Manage by stages – PRINCE2 believes that projects should be split up into stages. There is always an initiation stage, where a project plan is created, a business case is built and strategies are created for quality, risk, configuration management, change control and communication. After that stage the rest of the project is broken down into a number of stages, minimally one for small projects. The two main reasons for stages are to provide a project board decision time to check that the project should continue and to allow the project manager to create a detailed stage plan for the next stage.
Manage by exception – PRINCE2 does not believe in ‘progress meetings’. Once a Stage Plan has been agreed by the Project Board, the Project Manager gets on with the job of managing that stage. For each stage the Project Board sets tolerances within which the Project Manager must work. As long as the stage stays within these tolerances, work continues. If there is a danger of a tolerance being broken (an exception situation), the Project Manager must then make the Project Board aware of the danger and propose action.
Focus on products – PRINCE2 believes that in planning you should focus on the required products rather than the activities to create them. This helps the definition of the purpose and required quality of each product, how that quality should be verified, who should check that quality. This is much easier than defining the quality of an activity. Focus on products also forms the base of PRINCE2 planning. You think of the required products and then the sequence in which they need to be constructed. The method allows the major products to be broken down into project, stage and finally team plans.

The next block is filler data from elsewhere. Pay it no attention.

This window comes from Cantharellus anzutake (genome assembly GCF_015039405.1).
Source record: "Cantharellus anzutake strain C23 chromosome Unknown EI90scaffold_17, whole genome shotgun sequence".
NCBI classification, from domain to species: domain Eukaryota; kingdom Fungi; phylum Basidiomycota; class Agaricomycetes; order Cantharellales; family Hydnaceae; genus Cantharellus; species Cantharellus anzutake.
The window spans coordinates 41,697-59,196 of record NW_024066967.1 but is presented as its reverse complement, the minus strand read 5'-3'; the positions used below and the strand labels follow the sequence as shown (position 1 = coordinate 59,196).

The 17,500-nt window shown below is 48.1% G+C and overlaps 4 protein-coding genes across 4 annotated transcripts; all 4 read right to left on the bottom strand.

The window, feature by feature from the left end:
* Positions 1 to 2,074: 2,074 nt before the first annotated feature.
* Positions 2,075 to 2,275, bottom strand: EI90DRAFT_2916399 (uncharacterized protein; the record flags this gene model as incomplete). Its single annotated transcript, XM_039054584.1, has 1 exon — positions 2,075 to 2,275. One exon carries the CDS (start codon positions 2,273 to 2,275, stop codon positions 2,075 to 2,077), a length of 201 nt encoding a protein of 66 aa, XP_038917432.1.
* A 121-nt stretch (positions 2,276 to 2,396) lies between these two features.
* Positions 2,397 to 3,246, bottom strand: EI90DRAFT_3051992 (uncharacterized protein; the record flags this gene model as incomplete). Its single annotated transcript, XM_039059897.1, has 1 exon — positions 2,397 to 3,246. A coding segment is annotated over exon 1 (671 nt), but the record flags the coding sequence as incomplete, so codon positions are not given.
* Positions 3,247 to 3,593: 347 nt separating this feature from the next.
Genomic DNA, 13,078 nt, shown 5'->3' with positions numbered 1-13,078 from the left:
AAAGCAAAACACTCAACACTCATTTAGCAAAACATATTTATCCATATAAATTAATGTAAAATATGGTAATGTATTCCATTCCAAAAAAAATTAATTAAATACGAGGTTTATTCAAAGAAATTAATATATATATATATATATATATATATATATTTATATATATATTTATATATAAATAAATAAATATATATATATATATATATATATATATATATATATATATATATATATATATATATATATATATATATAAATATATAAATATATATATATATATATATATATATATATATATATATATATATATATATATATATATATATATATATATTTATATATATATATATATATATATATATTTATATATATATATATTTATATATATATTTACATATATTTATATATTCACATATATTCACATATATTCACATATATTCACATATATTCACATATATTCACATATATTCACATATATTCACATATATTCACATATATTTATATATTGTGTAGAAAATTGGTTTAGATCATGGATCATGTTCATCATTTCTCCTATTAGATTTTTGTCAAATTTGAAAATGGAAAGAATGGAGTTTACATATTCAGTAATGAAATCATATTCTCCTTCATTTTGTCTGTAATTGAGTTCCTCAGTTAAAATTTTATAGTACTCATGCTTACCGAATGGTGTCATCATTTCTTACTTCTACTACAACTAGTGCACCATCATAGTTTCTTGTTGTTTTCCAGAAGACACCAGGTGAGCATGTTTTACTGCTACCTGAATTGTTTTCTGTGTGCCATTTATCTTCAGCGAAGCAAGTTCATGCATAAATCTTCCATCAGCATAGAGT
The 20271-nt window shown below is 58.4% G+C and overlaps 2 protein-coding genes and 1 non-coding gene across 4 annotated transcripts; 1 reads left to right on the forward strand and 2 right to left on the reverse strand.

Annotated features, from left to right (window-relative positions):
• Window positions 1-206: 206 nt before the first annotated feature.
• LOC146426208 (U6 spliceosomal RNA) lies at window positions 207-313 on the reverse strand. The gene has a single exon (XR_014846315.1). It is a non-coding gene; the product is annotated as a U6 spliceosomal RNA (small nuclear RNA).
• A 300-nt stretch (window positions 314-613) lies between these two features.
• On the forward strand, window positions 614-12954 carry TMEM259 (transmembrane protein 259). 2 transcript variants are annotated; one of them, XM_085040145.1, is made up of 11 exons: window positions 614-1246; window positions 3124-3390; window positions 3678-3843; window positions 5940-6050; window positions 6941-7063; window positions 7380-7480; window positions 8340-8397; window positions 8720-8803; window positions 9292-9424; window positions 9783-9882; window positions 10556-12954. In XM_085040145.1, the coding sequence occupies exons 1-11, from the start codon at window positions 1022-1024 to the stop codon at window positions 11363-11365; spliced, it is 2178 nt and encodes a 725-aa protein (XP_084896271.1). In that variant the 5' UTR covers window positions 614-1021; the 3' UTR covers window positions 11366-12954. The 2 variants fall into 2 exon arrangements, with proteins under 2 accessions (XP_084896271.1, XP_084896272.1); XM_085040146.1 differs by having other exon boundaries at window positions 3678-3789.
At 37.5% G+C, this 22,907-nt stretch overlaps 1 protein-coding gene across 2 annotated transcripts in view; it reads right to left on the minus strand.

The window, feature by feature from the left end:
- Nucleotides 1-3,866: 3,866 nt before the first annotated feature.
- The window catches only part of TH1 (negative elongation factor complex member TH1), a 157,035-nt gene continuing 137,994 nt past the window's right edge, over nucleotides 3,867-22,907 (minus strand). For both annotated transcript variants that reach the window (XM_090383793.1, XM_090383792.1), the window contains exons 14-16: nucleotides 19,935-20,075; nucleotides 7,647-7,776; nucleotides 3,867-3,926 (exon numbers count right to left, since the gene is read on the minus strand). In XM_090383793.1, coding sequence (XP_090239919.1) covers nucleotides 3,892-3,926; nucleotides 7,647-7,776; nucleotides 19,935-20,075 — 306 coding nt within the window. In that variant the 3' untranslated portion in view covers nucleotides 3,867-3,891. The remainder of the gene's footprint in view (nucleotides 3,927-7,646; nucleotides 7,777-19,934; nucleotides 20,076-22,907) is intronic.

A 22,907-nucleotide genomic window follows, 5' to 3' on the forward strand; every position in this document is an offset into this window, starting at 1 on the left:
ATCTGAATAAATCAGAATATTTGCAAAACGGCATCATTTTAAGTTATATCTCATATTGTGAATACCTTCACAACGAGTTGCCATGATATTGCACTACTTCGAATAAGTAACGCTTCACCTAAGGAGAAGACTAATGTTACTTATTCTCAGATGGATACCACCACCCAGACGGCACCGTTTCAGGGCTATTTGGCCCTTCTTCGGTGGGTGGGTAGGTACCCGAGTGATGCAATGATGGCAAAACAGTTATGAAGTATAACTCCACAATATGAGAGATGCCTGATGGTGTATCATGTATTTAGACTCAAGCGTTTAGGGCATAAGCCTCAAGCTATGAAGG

Tailor to suit the project environment – if you are to have a project management method, it needs to work for all sizes of project, but what is needed for large projects may be too much for small projects. PRINCE2 builds in flexibility throughout the method to allow it to be tailored not only to the size of the project, but also local management requirements; role names, specific local forms and other company requirements. The company may have a change control method that it wishes to keep. It may require all projects to use a specific configuration tool. PRINCE2 can be seamlessly merged into all such local practices.
Colin Bentley has been a project manager since 1966 and has managed many projects, large and small, in several countries. He has been working with PRINCE2, PRINCE and its predecessor, PROMPT II, since 1975. He was one of the team that brought PROMPT II to the marketplace, wrote the major part of the PRINCE2 manual and is the author of all revisions to the manual until the 2009 version.
He was the Chief Examiner for PRINCE2 from its beginning until 2008 and wrote all Foundation and Practitioner exam papers and marked them until they reached the massive volumes that are sat today. Now retired, he has had over twenty books published, lectured widely on PRINCE2 and acted as project management consultant to such firms as The London Stock Exchange, Microsoft Europe, Tesco Stores, Commercial Union and the BBC. He still writes books on the PRINCE2 method and has updated them all to reflect the 2009 version.